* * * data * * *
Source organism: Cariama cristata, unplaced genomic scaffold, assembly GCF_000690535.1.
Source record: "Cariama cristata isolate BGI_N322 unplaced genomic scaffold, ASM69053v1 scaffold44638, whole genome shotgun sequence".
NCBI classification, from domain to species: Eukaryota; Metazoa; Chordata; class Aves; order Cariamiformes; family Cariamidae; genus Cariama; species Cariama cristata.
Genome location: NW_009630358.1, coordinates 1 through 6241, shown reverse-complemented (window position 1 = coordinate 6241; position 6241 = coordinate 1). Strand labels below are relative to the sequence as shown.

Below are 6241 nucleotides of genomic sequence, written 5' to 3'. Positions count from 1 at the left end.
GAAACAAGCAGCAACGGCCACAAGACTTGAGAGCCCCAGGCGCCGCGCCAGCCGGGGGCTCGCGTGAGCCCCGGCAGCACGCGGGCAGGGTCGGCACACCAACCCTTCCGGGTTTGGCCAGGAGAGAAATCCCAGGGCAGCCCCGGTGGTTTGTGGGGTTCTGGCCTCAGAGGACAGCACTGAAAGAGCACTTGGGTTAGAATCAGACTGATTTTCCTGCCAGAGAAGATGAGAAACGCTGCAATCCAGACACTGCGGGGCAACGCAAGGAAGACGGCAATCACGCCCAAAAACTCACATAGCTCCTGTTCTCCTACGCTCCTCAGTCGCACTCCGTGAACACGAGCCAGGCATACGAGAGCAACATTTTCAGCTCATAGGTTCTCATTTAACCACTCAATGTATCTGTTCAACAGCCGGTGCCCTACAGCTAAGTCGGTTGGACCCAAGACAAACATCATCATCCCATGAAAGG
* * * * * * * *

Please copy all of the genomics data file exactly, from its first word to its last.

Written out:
Source organism: Cariama cristata, unplaced genomic scaffold, assembly GCF_000690535.1.
Source record: "Cariama cristata isolate BGI_N322 unplaced genomic scaffold, ASM69053v1 scaffold44638, whole genome shotgun sequence".
NCBI classification, from domain to species: Eukaryota; Metazoa; Chordata; class Aves; order Cariamiformes; family Cariamidae; genus Cariama; species Cariama cristata.
Genome location: NW_009630358.1, coordinates 1 through 6241, shown reverse-complemented (window position 1 = coordinate 6241; position 6241 = coordinate 1). Strand labels below are relative to the sequence as shown.

Below are 6241 nucleotides of genomic sequence, written 5' to 3'. Positions count from 1 at the left end.
GAAACAAGCAGCAACGGCCACAAGACTTGAGAGCCCCAGGCGCCGCGCCAGCCGGGGGCTCGCGTGAGCCCCGGCAGCACGCGGGCAGGGTCGGCACACCAACCCTTCCGGGTTTGGCCAGGAGAGAAATCCCAGGGCAGCCCCGGTGGTTTGTGGGGTTCTGGCCTCAGAGGACAGCACTGAAAGAGCACTTGGGTTAGAATCAGACTGATTTTCCTGCCAGAGAAGATGAGAAACGCTGCAATCCAGACACTGCGGGGCAACGCAAGGAAGACGGCAATCACGCCCAAAAACTCACATAGCTCCTGTTCTCCTACGCTCCTCAGTCGCACTCCGTGAACACGAGCCAGGCATACGAGAGCAACATTTTCAGCTCATAGGTTCTCATTTAACCACTCAATGTATCTGTTCAACAGCCGGTGCCCTACAGCTAAGTCGGTTGGACCCAAGACAAACATCATCATCCCATGAAAGG